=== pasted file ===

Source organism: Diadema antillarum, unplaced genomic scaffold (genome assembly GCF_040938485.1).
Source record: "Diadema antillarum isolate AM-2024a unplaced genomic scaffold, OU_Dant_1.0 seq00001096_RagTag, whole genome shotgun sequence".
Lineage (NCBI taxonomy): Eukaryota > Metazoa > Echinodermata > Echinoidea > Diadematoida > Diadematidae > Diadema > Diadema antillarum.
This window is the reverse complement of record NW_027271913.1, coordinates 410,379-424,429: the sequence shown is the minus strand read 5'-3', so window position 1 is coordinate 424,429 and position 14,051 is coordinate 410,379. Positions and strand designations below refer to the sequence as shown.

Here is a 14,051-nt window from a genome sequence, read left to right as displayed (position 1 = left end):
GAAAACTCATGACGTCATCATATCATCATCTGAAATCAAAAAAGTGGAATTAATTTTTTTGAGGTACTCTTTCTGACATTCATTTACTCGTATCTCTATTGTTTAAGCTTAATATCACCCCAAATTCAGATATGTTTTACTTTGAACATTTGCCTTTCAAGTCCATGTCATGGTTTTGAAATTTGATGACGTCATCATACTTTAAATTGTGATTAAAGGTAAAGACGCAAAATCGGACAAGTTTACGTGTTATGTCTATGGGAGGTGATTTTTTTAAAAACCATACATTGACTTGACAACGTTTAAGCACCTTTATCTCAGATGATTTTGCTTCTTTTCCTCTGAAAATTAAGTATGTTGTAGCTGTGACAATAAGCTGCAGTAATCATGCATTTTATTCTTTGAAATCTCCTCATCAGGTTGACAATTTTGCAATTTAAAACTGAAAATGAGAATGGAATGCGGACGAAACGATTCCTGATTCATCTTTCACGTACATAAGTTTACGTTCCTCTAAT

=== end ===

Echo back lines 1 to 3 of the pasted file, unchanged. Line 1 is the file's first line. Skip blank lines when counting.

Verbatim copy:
Source organism: Diadema antillarum, unplaced genomic scaffold (genome assembly GCF_040938485.1).
Source record: "Diadema antillarum isolate AM-2024a unplaced genomic scaffold, OU_Dant_1.0 seq00001096_RagTag, whole genome shotgun sequence".
Lineage (NCBI taxonomy): Eukaryota > Metazoa > Echinodermata > Echinoidea > Diadematoida > Diadematidae > Diadema > Diadema antillarum.